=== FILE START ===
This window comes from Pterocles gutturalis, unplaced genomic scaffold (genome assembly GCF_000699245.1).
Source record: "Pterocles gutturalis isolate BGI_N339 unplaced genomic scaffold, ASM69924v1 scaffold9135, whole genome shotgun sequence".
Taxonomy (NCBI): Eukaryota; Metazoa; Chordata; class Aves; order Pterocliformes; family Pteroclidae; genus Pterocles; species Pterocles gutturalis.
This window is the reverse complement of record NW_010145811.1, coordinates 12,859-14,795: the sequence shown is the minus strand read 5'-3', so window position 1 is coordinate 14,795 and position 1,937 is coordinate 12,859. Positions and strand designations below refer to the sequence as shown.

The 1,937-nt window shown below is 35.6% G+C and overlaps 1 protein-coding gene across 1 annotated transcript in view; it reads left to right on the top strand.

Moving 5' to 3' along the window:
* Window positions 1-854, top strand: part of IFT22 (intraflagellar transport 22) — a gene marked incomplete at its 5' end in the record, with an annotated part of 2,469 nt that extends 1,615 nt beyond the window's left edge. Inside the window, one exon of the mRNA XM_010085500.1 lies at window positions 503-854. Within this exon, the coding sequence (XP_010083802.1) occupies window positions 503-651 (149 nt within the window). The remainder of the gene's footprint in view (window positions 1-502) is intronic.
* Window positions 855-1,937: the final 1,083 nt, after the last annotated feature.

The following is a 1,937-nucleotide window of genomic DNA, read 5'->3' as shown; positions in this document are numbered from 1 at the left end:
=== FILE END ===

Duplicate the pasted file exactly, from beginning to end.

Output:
This window comes from Pterocles gutturalis, unplaced genomic scaffold (genome assembly GCF_000699245.1).
Source record: "Pterocles gutturalis isolate BGI_N339 unplaced genomic scaffold, ASM69924v1 scaffold9135, whole genome shotgun sequence".
Taxonomy (NCBI): Eukaryota; Metazoa; Chordata; class Aves; order Pterocliformes; family Pteroclidae; genus Pterocles; species Pterocles gutturalis.
This window is the reverse complement of record NW_010145811.1, coordinates 12,859-14,795: the sequence shown is the minus strand read 5'-3', so window position 1 is coordinate 14,795 and position 1,937 is coordinate 12,859. Positions and strand designations below refer to the sequence as shown.

The 1,937-nt window shown below is 35.6% G+C and overlaps 1 protein-coding gene across 1 annotated transcript in view; it reads left to right on the top strand.

Moving 5' to 3' along the window:
* Window positions 1-854, top strand: part of IFT22 (intraflagellar transport 22) — a gene marked incomplete at its 5' end in the record, with an annotated part of 2,469 nt that extends 1,615 nt beyond the window's left edge. Inside the window, one exon of the mRNA XM_010085500.1 lies at window positions 503-854. Within this exon, the coding sequence (XP_010083802.1) occupies window positions 503-651 (149 nt within the window). The remainder of the gene's footprint in view (window positions 1-502) is intronic.
* Window positions 855-1,937: the final 1,083 nt, after the last annotated feature.

The following is a 1,937-nucleotide window of genomic DNA, read 5'->3' as shown; positions in this document are numbered from 1 at the left end: